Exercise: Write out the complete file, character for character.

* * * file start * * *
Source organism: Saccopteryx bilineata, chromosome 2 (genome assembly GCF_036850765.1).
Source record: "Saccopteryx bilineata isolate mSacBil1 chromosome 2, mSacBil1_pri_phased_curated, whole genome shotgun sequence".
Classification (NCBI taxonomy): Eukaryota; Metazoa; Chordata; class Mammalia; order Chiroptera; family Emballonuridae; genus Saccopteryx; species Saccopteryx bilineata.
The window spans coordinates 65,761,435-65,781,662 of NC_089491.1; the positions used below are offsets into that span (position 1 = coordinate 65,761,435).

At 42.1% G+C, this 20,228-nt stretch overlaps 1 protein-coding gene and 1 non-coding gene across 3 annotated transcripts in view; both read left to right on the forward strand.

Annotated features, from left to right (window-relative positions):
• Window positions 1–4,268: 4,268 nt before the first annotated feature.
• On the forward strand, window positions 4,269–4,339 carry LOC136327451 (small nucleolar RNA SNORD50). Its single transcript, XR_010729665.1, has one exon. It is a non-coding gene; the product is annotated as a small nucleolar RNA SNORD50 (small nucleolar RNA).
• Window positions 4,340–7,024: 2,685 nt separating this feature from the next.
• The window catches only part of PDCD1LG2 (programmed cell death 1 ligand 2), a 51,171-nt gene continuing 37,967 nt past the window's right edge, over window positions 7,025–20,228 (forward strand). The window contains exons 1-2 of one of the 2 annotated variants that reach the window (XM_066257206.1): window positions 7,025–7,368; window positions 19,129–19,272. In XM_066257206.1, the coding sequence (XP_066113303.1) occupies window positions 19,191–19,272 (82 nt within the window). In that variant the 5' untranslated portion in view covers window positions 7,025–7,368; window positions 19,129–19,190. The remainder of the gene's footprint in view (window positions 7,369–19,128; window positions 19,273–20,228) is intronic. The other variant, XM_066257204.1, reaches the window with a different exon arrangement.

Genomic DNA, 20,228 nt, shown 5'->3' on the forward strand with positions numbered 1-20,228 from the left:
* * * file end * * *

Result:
Source organism: Saccopteryx bilineata, chromosome 2 (genome assembly GCF_036850765.1).
Source record: "Saccopteryx bilineata isolate mSacBil1 chromosome 2, mSacBil1_pri_phased_curated, whole genome shotgun sequence".
Classification (NCBI taxonomy): Eukaryota; Metazoa; Chordata; class Mammalia; order Chiroptera; family Emballonuridae; genus Saccopteryx; species Saccopteryx bilineata.
The window spans coordinates 65,761,435-65,781,662 of NC_089491.1; the positions used below are offsets into that span (position 1 = coordinate 65,761,435).

At 42.1% G+C, this 20,228-nt stretch overlaps 1 protein-coding gene and 1 non-coding gene across 3 annotated transcripts in view; both read left to right on the forward strand.

Annotated features, from left to right (window-relative positions):
• Window positions 1–4,268: 4,268 nt before the first annotated feature.
• On the forward strand, window positions 4,269–4,339 carry LOC136327451 (small nucleolar RNA SNORD50). Its single transcript, XR_010729665.1, has one exon. It is a non-coding gene; the product is annotated as a small nucleolar RNA SNORD50 (small nucleolar RNA).
• Window positions 4,340–7,024: 2,685 nt separating this feature from the next.
• The window catches only part of PDCD1LG2 (programmed cell death 1 ligand 2), a 51,171-nt gene continuing 37,967 nt past the window's right edge, over window positions 7,025–20,228 (forward strand). The window contains exons 1-2 of one of the 2 annotated variants that reach the window (XM_066257206.1): window positions 7,025–7,368; window positions 19,129–19,272. In XM_066257206.1, the coding sequence (XP_066113303.1) occupies window positions 19,191–19,272 (82 nt within the window). In that variant the 5' untranslated portion in view covers window positions 7,025–7,368; window positions 19,129–19,190. The remainder of the gene's footprint in view (window positions 7,369–19,128; window positions 19,273–20,228) is intronic. The other variant, XM_066257204.1, reaches the window with a different exon arrangement.

Genomic DNA, 20,228 nt, shown 5'->3' on the forward strand with positions numbered 1-20,228 from the left: